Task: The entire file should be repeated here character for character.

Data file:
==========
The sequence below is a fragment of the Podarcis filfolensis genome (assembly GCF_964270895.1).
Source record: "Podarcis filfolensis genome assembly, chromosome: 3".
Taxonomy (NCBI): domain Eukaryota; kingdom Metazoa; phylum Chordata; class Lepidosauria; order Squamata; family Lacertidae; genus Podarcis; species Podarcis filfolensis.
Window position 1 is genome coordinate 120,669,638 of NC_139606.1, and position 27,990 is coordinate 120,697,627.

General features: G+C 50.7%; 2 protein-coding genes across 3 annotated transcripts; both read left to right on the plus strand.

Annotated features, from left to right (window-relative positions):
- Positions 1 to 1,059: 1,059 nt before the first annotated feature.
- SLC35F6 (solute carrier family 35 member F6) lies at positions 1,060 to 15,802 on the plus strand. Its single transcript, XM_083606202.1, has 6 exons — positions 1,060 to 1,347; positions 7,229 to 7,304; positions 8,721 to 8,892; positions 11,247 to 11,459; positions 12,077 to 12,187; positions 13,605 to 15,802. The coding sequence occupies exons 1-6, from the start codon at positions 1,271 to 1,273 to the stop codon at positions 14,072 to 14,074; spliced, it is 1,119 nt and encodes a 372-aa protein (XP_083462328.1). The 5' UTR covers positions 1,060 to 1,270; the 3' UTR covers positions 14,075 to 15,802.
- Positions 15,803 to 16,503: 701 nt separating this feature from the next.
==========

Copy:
The sequence below is a fragment of the Podarcis filfolensis genome (assembly GCF_964270895.1).
Source record: "Podarcis filfolensis genome assembly, chromosome: 3".
Taxonomy (NCBI): domain Eukaryota; kingdom Metazoa; phylum Chordata; class Lepidosauria; order Squamata; family Lacertidae; genus Podarcis; species Podarcis filfolensis.
Window position 1 is genome coordinate 120,669,638 of NC_139606.1, and position 27,990 is coordinate 120,697,627.

General features: G+C 50.7%; 2 protein-coding genes across 3 annotated transcripts; both read left to right on the plus strand.

Annotated features, from left to right (window-relative positions):
- Positions 1 to 1,059: 1,059 nt before the first annotated feature.
- SLC35F6 (solute carrier family 35 member F6) lies at positions 1,060 to 15,802 on the plus strand. Its single transcript, XM_083606202.1, has 6 exons — positions 1,060 to 1,347; positions 7,229 to 7,304; positions 8,721 to 8,892; positions 11,247 to 11,459; positions 12,077 to 12,187; positions 13,605 to 15,802. The coding sequence occupies exons 1-6, from the start codon at positions 1,271 to 1,273 to the stop codon at positions 14,072 to 14,074; spliced, it is 1,119 nt and encodes a 372-aa protein (XP_083462328.1). The 5' UTR covers positions 1,060 to 1,270; the 3' UTR covers positions 14,075 to 15,802.
- Positions 15,803 to 16,503: 701 nt separating this feature from the next.